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Lecture 7: Convergent margins II. K&V 2 nd Edition KK&V 3 rd Edition Original: Molnar et al. (1979)

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Presentation on theme: "Lecture 7: Convergent margins II. K&V 2 nd Edition KK&V 3 rd Edition Original: Molnar et al. (1979)"— Presentation transcript:

1 Lecture 7: Convergent margins II

2 K&V 2 nd Edition KK&V 3 rd Edition Original: Molnar et al. (1979)

3 KK&V Fig 9.3

4 Why are back-arc basins preferentially found in the Western Pacific?

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9 Peru- Chile trench Green = 0 – 50 km Yellow = 50 – 250 km Red = > 250 km

10 Note: Altiplano (center) Fold and Thrust Belts (on the east)

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13 Nazca Ridge Juan Fernandez Islands Note shallow dip beneath Peru and Central Chile Green = 0 – 50 km Yellow = 50 – 250 km Red = > 250 km

14 Processes occurring on the “landward trench slope” Accretionary versus non-accretionary environments Filled barbs = accretionary Open barbs = non-accretionary Atacama Desert

15 Outer arc high Accretionary prisms grow over time

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17 Indonesian Arc: Sumatra-Java trench Nias Islands south of Sumatra and Java are “outer-arc highs” The deeps between the islands and the mainland are “fore-arc basins” Sumatra Java Krakatoa Anak Krakatoa Movie title: Krakatoa, East of Java

18 The decollement is the boundary between undeformed sediments that are being subducted and the scraped off, accreted material The style of faulting in the accretionary prism is called imbricate thrusting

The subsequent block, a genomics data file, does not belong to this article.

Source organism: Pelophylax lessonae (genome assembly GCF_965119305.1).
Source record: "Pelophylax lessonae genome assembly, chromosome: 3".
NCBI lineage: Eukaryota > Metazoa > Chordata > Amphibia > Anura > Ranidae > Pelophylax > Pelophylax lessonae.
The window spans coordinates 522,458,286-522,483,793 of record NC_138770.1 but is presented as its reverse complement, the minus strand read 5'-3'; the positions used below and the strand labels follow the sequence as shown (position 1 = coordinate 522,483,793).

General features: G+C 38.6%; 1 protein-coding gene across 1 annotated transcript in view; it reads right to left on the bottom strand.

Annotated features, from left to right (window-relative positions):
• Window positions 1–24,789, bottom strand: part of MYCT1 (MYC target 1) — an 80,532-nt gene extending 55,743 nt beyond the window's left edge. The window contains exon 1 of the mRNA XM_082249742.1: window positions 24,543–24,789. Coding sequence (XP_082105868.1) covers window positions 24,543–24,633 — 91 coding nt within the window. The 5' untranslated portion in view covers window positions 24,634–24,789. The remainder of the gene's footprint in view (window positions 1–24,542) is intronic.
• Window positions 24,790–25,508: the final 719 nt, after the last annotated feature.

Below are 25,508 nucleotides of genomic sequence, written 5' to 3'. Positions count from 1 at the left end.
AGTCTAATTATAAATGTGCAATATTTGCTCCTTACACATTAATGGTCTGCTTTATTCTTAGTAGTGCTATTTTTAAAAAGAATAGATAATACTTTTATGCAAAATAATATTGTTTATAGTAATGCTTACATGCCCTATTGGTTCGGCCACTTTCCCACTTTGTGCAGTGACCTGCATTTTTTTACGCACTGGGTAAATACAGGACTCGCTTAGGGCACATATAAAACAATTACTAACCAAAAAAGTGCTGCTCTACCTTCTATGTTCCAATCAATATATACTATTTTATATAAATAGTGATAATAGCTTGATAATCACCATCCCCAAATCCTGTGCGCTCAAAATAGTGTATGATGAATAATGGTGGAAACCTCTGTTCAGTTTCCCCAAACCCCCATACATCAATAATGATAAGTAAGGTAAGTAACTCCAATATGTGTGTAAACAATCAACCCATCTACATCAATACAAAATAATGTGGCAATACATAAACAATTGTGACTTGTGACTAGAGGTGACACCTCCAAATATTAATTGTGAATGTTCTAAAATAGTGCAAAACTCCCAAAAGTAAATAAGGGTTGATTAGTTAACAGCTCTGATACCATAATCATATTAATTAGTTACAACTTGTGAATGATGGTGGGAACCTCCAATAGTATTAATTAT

19 Coulbourn, 1981 Imbricate thrusting

20 Chikyu (Earth)

21 KK&V Fig 9.20 Nankei Trough: classic accretionary prism

22 Drilling shows that 20 Ma ago lower slope was very shallow Some process is removing lower slope material from underneath

23 Von Huene and Ranero 2003 Subduction erosion by interaction with horst and graben topography Chile Trench

24 Horsts and grabens develop on the flexural bulge seaward of Chile trench

25 Horsts and grabens develop on the flexural bulge seaward of the Chile trench Gravity

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29 Depth to the slab beneath volcanic arcs ≅ 125 km Profiles are aligned on volcanic axis

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31 The answer is #3

32 orange = zones of phase changes Shallowest zone supplies H 2 O for melting arc magmas Deeper zones are source of deep earthquakes

33 KK&V Fig 9.25

34 Philippine Sea Parece-Vela Basin Shikoku Basin Nankei Trough Mariana Basin Izu-Bonin Trench Mariana Trench Challenger Deep (10,920 m) Back-Arc Basins

35 Remnant Arc Fossil Spreading Center 25 – 15 Ma Remnant Arc Fossil Spreading Center 60 – 35 Ma Active Back-arc basin Active arc Active Arc Seafloor ages

36 KK&V Fig 9.3

37 Development of a series of progressively younger back- arc basins Driven by trench roll-back

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39 Lau Bain Tonga Trench Remnant Arc Fiji Active Arc Australian Plate Pacific Plate Active arc Fossil Trench

40 KK&V Figs 9.31 and 9.32 Lau Basin: 6 Ma old fast spreading ~ 100 mm/yr

41 Zellmer & Taylor 2001 Lau Basin Good magnetic anomalies Note: Central Anomaly, J, 2, 2A

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43 Woodlark Basin New Guinea Solomon Islands

44 Ontong- Java plateau

45 Woodlark Basin Small basin actively spreading in front of the arc; great seafloor spreading magnetic anomalies Spreading axis is being subducted at the east end Spreading axis is propagating into New Guinea at the west end, rifting this piece of continent See KK&V in Continental rifting chapter

46 Ontong Java Plateau Arc-reversal Until ~20 Ma the Pacific plate was underthrusting Australia all along the arc from the Solomons to the Vitiaz trench By 10 Ma, the arc had reversed and the Australian plate was underthrusting the Pacific plate Attributed to the collision of the Ontong-Javav plateau with the trench Vitiaz trench Solomon Arc

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48 Fiji Fiji Basin Abandoned Vitiaz Trench New Hebrides Trench

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